Boycotting the 2022 Beijing Olympics is a good call

The Olympics cannot be an excuse to gloss over China’s human rights violations

The Beijing Olympics logo. ( Edited by Kristen Frier)

The Beijing Olympics logo. ( Edited by Kristen Frier)

Things are looking better nowadays. Theatres are opening up, masks are no longer mandatory, vaccination rates are rising, and the promise of normalcy is starting to emerge. However, through these uplifting moments, we can’t allow the uglier realities of the world to get swept away.

Some are worried that China’s hosting the 2022 Olympics in Beijing could serve to gloss over the human rights abuses perpetrated and backed by its government. Some people aren’t falling for it, some are calling to boycott the event, and I’m all for that. 

China is notorious for censoring everything. The nation is ruled by communism and it seems as though anyone who speaks up against its government within the nation is never heard from again. 

In China there is a system called the ‘social credit score’ and it’s exactly as it sounds. Your behavior is tallied up with a type of rating system, and that the higher your score, the more perks and allowances you get in society. 

Take for instance public transit. If you have a high enough score, then you are able to ride buses and trains, but if your score is low then you have to walk or hitchhike to your destination. 

China’s place in the world is that of huge significance. Almost every household in the west has at least one object that was made in China. That being said, China’s massive amount of power has been achieved through the use of propaganda, fear-tactics, and social pressure on protesters and those who ‘step out of line.’ If you are a Chinese citizen, becoming a political target of the Chinese government can also pressure your friends and companions to dissociate from you.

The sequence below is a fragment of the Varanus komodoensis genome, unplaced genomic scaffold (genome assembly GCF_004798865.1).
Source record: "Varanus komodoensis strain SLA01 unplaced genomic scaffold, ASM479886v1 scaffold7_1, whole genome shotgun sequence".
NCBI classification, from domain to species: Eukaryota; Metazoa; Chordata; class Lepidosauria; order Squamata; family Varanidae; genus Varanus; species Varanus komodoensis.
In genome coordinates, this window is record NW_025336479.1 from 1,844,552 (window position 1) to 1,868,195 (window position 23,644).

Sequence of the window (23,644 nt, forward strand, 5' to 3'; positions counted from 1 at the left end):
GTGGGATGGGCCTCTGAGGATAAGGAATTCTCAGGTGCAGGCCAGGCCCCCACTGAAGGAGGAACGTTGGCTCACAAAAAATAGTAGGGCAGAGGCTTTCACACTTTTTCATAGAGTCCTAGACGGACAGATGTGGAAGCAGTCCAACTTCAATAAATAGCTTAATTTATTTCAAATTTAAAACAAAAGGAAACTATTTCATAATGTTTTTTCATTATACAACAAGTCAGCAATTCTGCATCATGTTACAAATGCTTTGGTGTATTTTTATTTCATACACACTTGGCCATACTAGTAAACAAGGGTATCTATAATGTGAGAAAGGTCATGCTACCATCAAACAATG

Boycotting the Olympics sends a message that the world will not condone the government’s treatment of its people, and only those who live outside the influence of the government have the freedom and power to do so.

The Chinese government has also been recognized internationally for violating the rights of its Uyghur Muslim community. Many are held in internment, forced into forgetting their culture through obligated indoctrination. 

Canadians detained in the nation are held in isolation chambers without human contact of any kind. The list of horrific, de-humanizing atrocities committed by China goes on. 

This brings us back to the Beijing Olympics. 

Yes, there are people that have trained for the sport and yes, the time they have devoted to training for this moment is admirable, but China’s crimes against humanity must be addressed before the world can accept that the Olympics should be held by their country.

To willfully overlook the human rights violations committed against the Muslim community for the sake of sports and the acquiring of a medal is tone-deaf. I’m not opposed to the Olympics as a whole, but when it’s can be used asa way to draw attention away from genocide, that’s just unacceptable.